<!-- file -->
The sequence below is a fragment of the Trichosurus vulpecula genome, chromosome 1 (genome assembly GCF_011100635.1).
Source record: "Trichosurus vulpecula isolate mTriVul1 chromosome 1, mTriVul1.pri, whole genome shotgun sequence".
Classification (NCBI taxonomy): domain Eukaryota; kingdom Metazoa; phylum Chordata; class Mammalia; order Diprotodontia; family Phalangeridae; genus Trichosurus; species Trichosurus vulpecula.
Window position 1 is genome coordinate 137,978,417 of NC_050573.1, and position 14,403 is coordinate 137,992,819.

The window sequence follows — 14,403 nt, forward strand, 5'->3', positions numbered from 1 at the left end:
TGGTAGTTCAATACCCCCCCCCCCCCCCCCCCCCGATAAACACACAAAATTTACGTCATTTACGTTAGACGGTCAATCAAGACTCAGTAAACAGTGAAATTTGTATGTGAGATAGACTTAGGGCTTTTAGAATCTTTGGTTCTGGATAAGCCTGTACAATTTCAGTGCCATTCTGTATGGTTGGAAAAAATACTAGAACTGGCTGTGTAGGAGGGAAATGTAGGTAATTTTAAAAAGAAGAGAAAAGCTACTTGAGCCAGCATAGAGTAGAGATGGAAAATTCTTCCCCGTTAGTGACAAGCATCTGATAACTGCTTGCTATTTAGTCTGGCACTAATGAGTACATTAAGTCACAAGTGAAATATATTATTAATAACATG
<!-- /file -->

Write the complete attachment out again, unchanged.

The sequence below is a fragment of the Trichosurus vulpecula genome, chromosome 1 (genome assembly GCF_011100635.1).
Source record: "Trichosurus vulpecula isolate mTriVul1 chromosome 1, mTriVul1.pri, whole genome shotgun sequence".
Classification (NCBI taxonomy): domain Eukaryota; kingdom Metazoa; phylum Chordata; class Mammalia; order Diprotodontia; family Phalangeridae; genus Trichosurus; species Trichosurus vulpecula.
Window position 1 is genome coordinate 137,978,417 of NC_050573.1, and position 14,403 is coordinate 137,992,819.

The window sequence follows — 14,403 nt, forward strand, 5'->3', positions numbered from 1 at the left end:
TGGTAGTTCAATACCCCCCCCCCCCCCCCCCCCCGATAAACACACAAAATTTACGTCATTTACGTTAGACGGTCAATCAAGACTCAGTAAACAGTGAAATTTGTATGTGAGATAGACTTAGGGCTTTTAGAATCTTTGGTTCTGGATAAGCCTGTACAATTTCAGTGCCATTCTGTATGGTTGGAAAAAATACTAGAACTGGCTGTGTAGGAGGGAAATGTAGGTAATTTTAAAAAGAAGAGAAAAGCTACTTGAGCCAGCATAGAGTAGAGATGGAAAATTCTTCCCCGTTAGTGACAAGCATCTGATAACTGCTTGCTATTTAGTCTGGCACTAATGAGTACATTAAGTCACAAGTGAAATATATTATTAATAACATG